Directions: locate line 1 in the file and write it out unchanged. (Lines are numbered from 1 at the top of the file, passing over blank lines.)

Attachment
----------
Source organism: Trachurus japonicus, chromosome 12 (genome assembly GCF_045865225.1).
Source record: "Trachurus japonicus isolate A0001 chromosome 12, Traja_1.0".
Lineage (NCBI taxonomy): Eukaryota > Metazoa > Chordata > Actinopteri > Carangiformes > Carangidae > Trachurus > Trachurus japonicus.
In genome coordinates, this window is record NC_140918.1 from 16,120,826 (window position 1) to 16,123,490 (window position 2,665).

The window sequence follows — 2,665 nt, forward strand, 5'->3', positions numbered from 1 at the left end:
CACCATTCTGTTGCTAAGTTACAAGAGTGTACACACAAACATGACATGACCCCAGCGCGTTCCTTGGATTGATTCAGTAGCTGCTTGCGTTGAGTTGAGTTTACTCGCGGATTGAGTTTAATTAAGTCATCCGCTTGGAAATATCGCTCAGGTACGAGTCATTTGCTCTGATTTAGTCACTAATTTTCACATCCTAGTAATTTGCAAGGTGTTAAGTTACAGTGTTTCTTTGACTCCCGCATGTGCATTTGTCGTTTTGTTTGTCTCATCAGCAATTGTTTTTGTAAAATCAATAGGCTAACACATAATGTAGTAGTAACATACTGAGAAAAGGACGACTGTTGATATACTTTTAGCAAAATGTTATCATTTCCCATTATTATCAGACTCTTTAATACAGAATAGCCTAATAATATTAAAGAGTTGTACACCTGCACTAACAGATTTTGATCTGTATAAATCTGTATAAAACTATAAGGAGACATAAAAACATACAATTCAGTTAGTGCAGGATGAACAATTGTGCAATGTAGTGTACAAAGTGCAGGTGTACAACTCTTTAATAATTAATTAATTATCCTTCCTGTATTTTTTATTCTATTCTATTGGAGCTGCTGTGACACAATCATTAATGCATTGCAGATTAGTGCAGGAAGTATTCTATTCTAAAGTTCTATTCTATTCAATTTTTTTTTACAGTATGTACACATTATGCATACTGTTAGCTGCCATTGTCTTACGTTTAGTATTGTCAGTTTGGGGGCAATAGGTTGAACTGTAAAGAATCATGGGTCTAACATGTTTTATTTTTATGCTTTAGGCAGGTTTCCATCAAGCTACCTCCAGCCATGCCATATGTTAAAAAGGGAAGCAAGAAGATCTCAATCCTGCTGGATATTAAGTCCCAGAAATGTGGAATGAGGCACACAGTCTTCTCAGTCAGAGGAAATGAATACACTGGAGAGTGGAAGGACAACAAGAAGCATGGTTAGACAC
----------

Source organism: Trachurus japonicus, chromosome 12 (genome assembly GCF_045865225.1).